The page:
But Pymm’s status among the Maverik lacrosse stars hasn’t hindered his ability to keep score of the company’s finances. CFO.com talked to Pymm recently about how the finance chief is handling the current credit crisis and the growth challenges that a small manufacturer faces during an economic slump. Here’s what he had to say.
“I’m on the other side of the table now, and it’s nice to know what banks are looking for. It also helps that [they] know I was in a similar position at one time.”
Maverik Lacrosse CFO Billy Pymm
You still play lacrosse. Is it all just fun and games?
We started a lacrosse league in New York City about three years ago called Gotham Lacrosse. I play there, and Maverik is the league sponsor, so we use a lot of the Maverik apparel and promote [the company]. We got a lot of press coverage because it’s mostly Wall Street teams. A lot of the Wall Street guys played a pretty high level of college lacrosse. Merrill Lynch and Bear Stearns have teams. Despite the whole financial collapse, the teams stayed together. It was a real good networking opportunity. Even kids in college play for companies where they were interns. It’s a chance for them to sort of show their stuff and hopefully get a job next year.
How has your first finance job at Fleet helped you in your current job?
I’m on the other side of the table now, and it’s nice to know what banks are looking for, and to talk the lingo. It also helps that [they] know I was in a similar position at one time. Our bank liked the idea that I had a background with Fleet. They know that I know balance sheets, I know income statements, I know cash flow. So it definitely helped, more than hurt.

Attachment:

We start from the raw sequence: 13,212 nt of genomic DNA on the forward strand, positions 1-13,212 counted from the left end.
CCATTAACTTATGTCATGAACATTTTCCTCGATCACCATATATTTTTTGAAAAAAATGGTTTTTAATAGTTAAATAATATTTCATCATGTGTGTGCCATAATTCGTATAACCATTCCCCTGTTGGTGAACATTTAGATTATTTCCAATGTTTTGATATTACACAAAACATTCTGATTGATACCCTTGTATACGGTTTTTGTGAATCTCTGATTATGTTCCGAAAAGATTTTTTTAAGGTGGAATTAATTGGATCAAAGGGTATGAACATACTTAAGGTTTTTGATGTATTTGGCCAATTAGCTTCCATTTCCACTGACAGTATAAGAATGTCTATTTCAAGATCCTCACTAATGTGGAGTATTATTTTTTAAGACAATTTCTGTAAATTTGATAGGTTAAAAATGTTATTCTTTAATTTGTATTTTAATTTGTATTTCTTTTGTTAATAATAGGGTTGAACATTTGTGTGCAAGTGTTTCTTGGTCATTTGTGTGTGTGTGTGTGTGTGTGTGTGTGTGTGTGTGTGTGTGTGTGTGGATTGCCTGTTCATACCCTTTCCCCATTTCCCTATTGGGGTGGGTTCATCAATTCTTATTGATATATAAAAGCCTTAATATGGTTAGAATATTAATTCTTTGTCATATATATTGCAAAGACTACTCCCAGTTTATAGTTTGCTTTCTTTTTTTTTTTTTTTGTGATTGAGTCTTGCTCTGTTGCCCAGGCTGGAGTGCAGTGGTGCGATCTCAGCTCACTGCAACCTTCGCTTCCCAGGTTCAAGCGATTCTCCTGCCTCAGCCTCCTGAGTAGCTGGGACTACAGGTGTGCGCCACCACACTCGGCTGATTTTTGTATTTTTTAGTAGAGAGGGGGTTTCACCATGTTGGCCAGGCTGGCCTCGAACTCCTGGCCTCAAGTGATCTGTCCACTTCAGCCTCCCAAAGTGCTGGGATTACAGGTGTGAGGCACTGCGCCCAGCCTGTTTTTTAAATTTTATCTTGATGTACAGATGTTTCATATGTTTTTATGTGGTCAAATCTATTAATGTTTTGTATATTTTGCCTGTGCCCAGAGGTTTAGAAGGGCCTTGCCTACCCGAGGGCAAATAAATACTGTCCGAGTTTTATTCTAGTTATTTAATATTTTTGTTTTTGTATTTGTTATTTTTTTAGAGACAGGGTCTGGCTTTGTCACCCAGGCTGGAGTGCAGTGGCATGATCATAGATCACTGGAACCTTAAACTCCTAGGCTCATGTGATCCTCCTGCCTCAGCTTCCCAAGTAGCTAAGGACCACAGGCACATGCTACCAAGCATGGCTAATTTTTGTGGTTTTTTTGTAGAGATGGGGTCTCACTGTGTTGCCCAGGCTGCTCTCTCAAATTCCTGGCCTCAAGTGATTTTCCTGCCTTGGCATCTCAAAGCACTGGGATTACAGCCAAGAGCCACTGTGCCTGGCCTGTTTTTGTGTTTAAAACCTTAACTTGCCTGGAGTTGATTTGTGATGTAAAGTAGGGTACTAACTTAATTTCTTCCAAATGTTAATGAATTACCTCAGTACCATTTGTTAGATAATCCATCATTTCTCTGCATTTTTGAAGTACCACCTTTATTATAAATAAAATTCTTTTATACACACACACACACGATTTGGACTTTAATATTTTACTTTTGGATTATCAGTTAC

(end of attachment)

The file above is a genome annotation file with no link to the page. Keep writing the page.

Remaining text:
Did Maverik use venture funding to launch the company?
No, no venture funding. It was some of our own money, just to open the doors. Once we knew we had something [to sell] and wanted to expand, we went to angel investors and raised initial funding to start developing an array of products. Every year after that we’ve just looked at our situation to figure out where the company was financially — what’s changed, which direction we want to go. That’s what we did for three rounds of private financing during the first three years.
But since the initial stages, you’ve had to rely on bank financing, right?
We are trying to build credit lines. We’re small and new, and the banks didn’t want to take the risk because of the credit crunch. So it’s been a battle, especially during the first couple of years, to get the credit line that we really needed to finance production. Finding the right bank was important, because every bank has a different philosophy. We probably went through two or three banks until we found one that understood our business. Some people consider our business risky because it’s seasonal. This one bank took a shot on us, and then developed confidence in us because we were hitting our numbers. It’s a local community bank.
What kind of information did the bank focus on to become comfortable with Maverik?